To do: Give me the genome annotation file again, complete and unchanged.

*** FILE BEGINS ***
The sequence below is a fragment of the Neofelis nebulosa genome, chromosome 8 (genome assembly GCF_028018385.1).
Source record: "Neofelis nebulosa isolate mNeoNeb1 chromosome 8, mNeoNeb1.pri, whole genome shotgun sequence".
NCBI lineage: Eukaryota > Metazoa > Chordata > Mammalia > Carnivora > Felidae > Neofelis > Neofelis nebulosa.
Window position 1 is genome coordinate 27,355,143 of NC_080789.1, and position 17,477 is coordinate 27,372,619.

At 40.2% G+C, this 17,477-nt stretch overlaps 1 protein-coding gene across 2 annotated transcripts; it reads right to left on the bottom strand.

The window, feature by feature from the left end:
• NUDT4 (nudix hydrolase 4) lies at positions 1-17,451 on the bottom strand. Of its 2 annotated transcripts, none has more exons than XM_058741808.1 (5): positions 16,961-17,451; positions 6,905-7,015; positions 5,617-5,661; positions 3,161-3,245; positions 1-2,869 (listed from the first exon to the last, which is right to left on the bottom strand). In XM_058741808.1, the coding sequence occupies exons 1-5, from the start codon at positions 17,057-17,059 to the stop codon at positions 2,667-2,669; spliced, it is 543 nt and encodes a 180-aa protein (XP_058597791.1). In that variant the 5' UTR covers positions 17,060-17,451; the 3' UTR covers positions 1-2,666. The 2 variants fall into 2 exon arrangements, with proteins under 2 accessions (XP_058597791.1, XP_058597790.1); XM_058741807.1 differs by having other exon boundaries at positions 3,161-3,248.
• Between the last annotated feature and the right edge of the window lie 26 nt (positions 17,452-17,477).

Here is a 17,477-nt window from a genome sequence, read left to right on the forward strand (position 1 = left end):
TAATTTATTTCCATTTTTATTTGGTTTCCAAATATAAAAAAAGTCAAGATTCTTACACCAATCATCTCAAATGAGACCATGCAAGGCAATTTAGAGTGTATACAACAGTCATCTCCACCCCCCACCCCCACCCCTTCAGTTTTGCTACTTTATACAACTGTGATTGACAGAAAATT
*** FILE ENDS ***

The sequence below is a fragment of the Neofelis nebulosa genome, chromosome 8 (genome assembly GCF_028018385.1).
Source record: "Neofelis nebulosa isolate mNeoNeb1 chromosome 8, mNeoNeb1.pri, whole genome shotgun sequence".
NCBI lineage: Eukaryota > Metazoa > Chordata > Mammalia > Carnivora > Felidae > Neofelis > Neofelis nebulosa.
Window position 1 is genome coordinate 27,355,143 of NC_080789.1, and position 17,477 is coordinate 27,372,619.

At 40.2% G+C, this 17,477-nt stretch overlaps 1 protein-coding gene across 2 annotated transcripts; it reads right to left on the bottom strand.

The window, feature by feature from the left end:
• NUDT4 (nudix hydrolase 4) lies at positions 1-17,451 on the bottom strand. Of its 2 annotated transcripts, none has more exons than XM_058741808.1 (5): positions 16,961-17,451; positions 6,905-7,015; positions 5,617-5,661; positions 3,161-3,245; positions 1-2,869 (listed from the first exon to the last, which is right to left on the bottom strand). In XM_058741808.1, the coding sequence occupies exons 1-5, from the start codon at positions 17,057-17,059 to the stop codon at positions 2,667-2,669; spliced, it is 543 nt and encodes a 180-aa protein (XP_058597791.1). In that variant the 5' UTR covers positions 17,060-17,451; the 3' UTR covers positions 1-2,666. The 2 variants fall into 2 exon arrangements, with proteins under 2 accessions (XP_058597791.1, XP_058597790.1); XM_058741807.1 differs by having other exon boundaries at positions 3,161-3,248.
• Between the last annotated feature and the right edge of the window lie 26 nt (positions 17,452-17,477).

Here is a 17,477-nt window from a genome sequence, read left to right on the forward strand (position 1 = left end):
TAATTTATTTCCATTTTTATTTGGTTTCCAAATATAAAAAAAGTCAAGATTCTTACACCAATCATCTCAAATGAGACCATGCAAGGCAATTTAGAGTGTATACAACAGTCATCTCCACCCCCCACCCCCACCCCTTCAGTTTTGCTACTTTATACAACTGTGATTGACAGAAAATT